Distance: 4 miles Time: 2 hours Type: There are back
The Pinnacles - a collection of sharp spires rearing unexpectantly from the rolling Northern Californian countryside - are the remains of a volcanic field which formed, it is believed, 23 million years ago. The twist is that one third of the volcanic field actually lies around 195 miles to the south-east: after its formation, the San Andreas fault split through the range and as two thirds moved north with the Pacific Plate, the remaining third was left behind (now the Neenach Formation, near Los Angeles). Erosion has shaped the rocks which we see today.
Only 2.5 hours' drive from San Francisco, the Pinnacles are now a mecca for climbers and offer some great hiking too, with caves and condors and plenty of views of the surrounding landscape. There are two entrances to the Park: on the east side (where the main visitor centre is located) and on the west side (not far from Soledad, a small town with one motel). There is no road that crosses the Park so you need to pick which side you want to access the Park and stick with it. If you are here to walk, however, it does not make much difference which side you use because you can easily walk across the Park and back within a day. So the choice comes down more to accommodation and convenience.
The Butte Lake parking area is located off of the Butte Lake road in the northeast corner of the park. The Butte Lake area is accessed from highway 44, approximately 24 miles east of Manzanita Lake. The Cinder Cone trailhead is located on the southwest side of the boat ramp for Butte Lake. If you have a full day and want to really see the park, this walk covers the High Peaks, both caves systems and the two main rock areas.
Starting from Chaparral Trailhead Parking on the west side of the Park, follow the Juniper Canyon trail and then take the Tunnel trail to the top of the High Peaks. Rather than traverse the peaks on the narrow pass, though, continue east on the High Peaks trail down the other side of the ridge and take the Condor Gulch trail to the Overlook. At this point, you will have crossed the High Peaks with views to the west, to the east and north of the Park and completed the main ascent of the day. Continue the descent to Bear Gulch, a popular parking area, and then join the trail to the Bear Gulch caves, a mile or so to the south. Through the caves you twist and turn up to the reservoir and then can return to the parking lot by the Rim Trail.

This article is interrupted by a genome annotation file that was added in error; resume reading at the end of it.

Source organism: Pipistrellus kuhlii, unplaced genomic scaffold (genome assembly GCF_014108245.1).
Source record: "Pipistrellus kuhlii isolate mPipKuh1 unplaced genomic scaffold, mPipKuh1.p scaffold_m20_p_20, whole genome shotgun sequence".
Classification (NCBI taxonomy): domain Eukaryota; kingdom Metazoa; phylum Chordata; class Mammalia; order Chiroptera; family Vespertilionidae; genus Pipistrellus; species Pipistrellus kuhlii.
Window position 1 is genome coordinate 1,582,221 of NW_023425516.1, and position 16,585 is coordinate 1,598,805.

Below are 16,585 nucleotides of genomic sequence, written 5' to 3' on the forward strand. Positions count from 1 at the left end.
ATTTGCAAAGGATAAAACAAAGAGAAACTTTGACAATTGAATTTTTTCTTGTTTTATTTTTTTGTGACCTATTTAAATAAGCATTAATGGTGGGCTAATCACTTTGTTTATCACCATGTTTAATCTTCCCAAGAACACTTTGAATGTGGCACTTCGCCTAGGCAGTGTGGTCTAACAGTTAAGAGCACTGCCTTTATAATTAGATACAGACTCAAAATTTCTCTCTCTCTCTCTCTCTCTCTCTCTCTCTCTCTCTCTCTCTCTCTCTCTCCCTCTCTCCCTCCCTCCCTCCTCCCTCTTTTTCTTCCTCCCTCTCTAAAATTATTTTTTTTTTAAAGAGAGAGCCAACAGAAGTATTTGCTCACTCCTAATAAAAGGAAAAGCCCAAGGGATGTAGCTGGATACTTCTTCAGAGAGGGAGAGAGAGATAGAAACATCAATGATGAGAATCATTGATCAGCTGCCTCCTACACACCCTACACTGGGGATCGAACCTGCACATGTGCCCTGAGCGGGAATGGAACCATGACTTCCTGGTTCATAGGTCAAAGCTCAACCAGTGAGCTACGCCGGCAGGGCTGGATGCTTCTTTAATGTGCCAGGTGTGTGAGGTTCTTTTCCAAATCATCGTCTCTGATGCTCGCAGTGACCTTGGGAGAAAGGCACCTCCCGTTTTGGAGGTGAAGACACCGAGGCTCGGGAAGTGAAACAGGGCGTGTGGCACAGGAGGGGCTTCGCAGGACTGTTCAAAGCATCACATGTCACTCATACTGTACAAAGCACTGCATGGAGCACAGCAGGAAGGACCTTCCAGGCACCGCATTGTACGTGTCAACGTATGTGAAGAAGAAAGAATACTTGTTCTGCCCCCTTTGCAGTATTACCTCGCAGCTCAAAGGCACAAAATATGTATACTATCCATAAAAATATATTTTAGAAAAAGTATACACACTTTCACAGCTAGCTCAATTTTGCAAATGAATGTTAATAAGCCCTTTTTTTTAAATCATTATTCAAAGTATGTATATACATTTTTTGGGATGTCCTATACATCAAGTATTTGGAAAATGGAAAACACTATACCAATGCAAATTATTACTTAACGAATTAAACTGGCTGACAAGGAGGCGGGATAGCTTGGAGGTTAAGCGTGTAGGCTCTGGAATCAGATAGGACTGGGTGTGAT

From the top of the cone, the views are panaromic - and spectaular. You can see various peaks, including Prospect Peak and Lassen Peak, as well as Snag Lake, the Fantastic Lava Beds and the Painted Dunes.
There is also a separate trail that continues down into the crater of Cinder Cone, although there is not much to see by the looks of things.
At this point I chose to take the Balconies Cliffs Trail (after all, one set of caves are pretty much the same as another set of caves) which requires a very short climb before you then traverse the large and impressive Balconies with fantastic views into the canyon below. The imposing orange rock face and water-eroded dimples actually reminded me of Uluru. After the cliffs trail joins up with the cave trail, you are then only a short walk from the Chaparral trailhead, where you started. You have now completed a full loop of the Park, having crossed the High Peaks and passed through and over two sets of caves. Next time, you could try one of the wilderness trails away from the popular centre or try another loop in a different order.
For more information, and a map of the park: